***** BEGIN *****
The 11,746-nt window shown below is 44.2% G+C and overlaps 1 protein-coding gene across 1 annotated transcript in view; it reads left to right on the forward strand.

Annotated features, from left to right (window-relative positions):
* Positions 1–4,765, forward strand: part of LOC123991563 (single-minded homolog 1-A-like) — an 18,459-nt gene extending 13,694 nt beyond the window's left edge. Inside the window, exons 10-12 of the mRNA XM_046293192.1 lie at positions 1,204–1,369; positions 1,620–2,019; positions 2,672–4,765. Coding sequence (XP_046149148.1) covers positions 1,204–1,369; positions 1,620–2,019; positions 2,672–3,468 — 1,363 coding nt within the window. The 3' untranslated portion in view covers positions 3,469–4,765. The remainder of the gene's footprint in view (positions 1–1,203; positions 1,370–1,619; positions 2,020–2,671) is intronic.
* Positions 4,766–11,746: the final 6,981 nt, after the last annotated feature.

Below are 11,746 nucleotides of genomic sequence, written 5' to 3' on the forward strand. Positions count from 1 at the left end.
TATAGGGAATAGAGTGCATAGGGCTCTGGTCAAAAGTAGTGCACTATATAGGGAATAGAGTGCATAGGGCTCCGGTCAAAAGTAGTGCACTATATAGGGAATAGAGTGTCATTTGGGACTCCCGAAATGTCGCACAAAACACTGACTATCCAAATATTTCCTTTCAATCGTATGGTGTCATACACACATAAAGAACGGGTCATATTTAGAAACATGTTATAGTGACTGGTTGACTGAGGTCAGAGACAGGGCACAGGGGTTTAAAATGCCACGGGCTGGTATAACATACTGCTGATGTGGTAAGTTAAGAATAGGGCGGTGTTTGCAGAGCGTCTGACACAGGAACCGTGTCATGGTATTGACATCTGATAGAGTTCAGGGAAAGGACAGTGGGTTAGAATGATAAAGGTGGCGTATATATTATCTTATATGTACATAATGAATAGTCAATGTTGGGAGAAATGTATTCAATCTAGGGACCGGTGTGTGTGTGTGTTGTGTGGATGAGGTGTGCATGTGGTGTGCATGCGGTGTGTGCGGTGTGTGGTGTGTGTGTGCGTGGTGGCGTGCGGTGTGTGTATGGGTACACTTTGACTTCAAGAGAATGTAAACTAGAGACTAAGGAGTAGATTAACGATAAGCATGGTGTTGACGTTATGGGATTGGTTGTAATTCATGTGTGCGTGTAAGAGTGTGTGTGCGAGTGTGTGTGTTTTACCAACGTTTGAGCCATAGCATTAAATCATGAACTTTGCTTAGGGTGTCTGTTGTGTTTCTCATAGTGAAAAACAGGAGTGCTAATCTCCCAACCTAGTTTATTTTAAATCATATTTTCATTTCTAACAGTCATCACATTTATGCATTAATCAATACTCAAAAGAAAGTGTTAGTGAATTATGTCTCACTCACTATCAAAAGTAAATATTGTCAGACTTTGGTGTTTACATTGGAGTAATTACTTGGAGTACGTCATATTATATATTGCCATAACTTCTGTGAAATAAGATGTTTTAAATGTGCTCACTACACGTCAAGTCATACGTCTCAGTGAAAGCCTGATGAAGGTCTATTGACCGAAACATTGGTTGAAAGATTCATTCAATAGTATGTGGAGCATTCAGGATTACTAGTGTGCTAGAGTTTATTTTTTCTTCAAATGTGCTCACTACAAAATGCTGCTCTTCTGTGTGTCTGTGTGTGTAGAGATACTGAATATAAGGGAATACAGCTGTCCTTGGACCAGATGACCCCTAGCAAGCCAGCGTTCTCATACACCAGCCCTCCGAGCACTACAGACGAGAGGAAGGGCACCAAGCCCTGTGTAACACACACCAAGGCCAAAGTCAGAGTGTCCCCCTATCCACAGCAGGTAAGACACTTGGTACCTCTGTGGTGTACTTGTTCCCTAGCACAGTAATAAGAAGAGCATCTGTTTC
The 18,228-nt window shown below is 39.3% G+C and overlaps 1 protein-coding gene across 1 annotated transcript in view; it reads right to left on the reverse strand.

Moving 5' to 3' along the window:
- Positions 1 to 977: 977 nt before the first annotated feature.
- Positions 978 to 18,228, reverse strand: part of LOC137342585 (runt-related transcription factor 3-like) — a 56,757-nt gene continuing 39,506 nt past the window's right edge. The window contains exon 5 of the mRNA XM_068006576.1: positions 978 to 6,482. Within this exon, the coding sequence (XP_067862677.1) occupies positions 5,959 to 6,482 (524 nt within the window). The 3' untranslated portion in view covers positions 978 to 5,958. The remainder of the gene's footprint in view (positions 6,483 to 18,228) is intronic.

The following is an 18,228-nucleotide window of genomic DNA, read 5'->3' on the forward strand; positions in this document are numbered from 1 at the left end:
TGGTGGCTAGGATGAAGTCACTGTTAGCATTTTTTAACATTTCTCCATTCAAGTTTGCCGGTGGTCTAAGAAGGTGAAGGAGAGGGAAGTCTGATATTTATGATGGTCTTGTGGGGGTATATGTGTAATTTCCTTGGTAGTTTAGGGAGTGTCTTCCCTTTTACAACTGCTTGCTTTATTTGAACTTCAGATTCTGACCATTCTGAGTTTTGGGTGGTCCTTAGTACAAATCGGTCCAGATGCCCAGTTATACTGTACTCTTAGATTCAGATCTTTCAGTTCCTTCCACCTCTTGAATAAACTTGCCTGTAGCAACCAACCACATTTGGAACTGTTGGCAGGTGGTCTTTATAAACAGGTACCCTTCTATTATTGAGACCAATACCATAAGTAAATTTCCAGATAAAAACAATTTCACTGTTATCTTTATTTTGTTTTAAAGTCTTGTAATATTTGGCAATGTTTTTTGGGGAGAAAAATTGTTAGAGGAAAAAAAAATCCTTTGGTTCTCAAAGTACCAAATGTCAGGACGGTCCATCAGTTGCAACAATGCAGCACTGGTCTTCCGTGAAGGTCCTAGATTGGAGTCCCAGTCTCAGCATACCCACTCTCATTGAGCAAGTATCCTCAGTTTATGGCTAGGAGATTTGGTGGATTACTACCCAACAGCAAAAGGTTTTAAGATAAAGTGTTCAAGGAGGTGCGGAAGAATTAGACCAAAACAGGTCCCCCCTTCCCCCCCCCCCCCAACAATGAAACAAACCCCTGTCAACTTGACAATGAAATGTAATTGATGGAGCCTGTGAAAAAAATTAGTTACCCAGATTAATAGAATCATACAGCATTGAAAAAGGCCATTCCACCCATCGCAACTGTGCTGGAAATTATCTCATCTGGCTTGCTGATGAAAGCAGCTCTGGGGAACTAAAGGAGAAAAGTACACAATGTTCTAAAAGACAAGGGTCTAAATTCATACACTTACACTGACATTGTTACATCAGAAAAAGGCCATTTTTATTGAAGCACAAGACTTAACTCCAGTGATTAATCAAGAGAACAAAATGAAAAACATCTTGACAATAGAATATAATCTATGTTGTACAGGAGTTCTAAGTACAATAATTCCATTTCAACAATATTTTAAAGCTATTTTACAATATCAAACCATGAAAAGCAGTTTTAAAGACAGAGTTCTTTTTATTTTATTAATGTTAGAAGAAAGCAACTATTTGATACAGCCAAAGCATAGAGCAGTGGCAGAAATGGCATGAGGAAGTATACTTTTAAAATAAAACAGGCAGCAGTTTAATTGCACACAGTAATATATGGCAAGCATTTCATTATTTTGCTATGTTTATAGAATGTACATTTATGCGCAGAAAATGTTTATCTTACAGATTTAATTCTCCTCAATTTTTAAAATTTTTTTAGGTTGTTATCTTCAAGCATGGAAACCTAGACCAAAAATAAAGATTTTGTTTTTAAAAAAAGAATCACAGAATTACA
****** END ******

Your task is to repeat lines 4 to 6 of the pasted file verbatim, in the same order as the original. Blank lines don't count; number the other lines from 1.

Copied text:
* Positions 4,766–11,746: the final 6,981 nt, after the last annotated feature.

Below are 11,746 nucleotides of genomic sequence, written 5' to 3' on the forward strand. Positions count from 1 at the left end.
TATAGGGAATAGAGTGCATAGGGCTCTGGTCAAAAGTAGTGCACTATATAGGGAATAGAGTGCATAGGGCTCCGGTCAAAAGTAGTGCACTATATAGGGAATAGAGTGTCATTTGGGACTCCCGAAATGTCGCACAAAACACTGACTATCCAAATATTTCCTTTCAATCGTATGGTGTCATACACACATAAAGAACGGGTCATATTTAGAAACATGTTATAGTGACTGGTTGACTGAGGTCAGAGACAGGGCACAGGGGTTTAAAATGCCACGGGCTGGTATAACATACTGCTGATGTGGTAAGTTAAGAATAGGGCGGTGTTTGCAGAGCGTCTGACACAGGAACCGTGTCATGGTATTGACATCTGATAGAGTTCAGGGAAAGGACAGTGGGTTAGAATGATAAAGGTGGCGTATATATTATCTTATATGTACATAATGAATAGTCAATGTTGGGAGAAATGTATTCAATCTAGGGACCGGTGTGTGTGTGTGTTGTGTGGATGAGGTGTGCATGTGGTGTGCATGCGGTGTGTGCGGTGTGTGGTGTGTGTGTGCGTGGTGGCGTGCGGTGTGTGTATGGGTACACTTTGACTTCAAGAGAATGTAAACTAGAGACTAAGGAGTAGATTAACGATAAGCATGGTGTTGACGTTATGGGATTGGTTGTAATTCATGTGTGCGTGTAAGAGTGTGTGTGCGAGTGTGTGTGTTTTACCAACGTTTGAGCCATAGCATTAAATCATGAACTTTGCTTAGGGTGTCTGTTGTGTTTCTCATAGTGAAAAACAGGAGTGCTAATCTCCCAACCTAGTTTATTTTAAATCATATTTTCATTTCTAACAGTCATCACATTTATGCATTAATCAATACTCAAAAGAAAGTGTTAGTGAATTATGTCTCACTCACTATCAAAAGTAAATATTGTCAGACTTTGGTGTTTACATTGGAGTAATTACTTGGAGTACGTCATATTATATATTGCCATAACTTCTGTGAAATAAGATGTTTTAAATGTGCTCACTACACGTCAAGTCATACGTCTCAGTGAAAGCCTGATGAAGGTCTATTGACCGAAACATTGGTTGAAAGATTCATTCAATAGTATGTGGAGCATTCAGGATTACTAGTGTGCTAGAGTTTATTTTTTCTTCAAATGTGCTCACTACAAAATGCTGCTCTTCTGTGTGTCTGTGTGTGTAGAGATACTGAATATAAGGGAATACAGCTGTCCTTGGACCAGATGACCCCTAGCAAGCCAGCGTTCTCATACACCAGCCCTCCGAGCACTACAGACGAGAGGAAGGGCACCAAGCCCTGTGTAACACACACCAAGGCCAAAGTCAGAGTGTCCCCCTATCCACAGCAGGTAAGACACTTGGTACCTCTGTGGTGTACTTGTTCCCTAGCACAGTAATAAGAAGAGCATCTGTTTC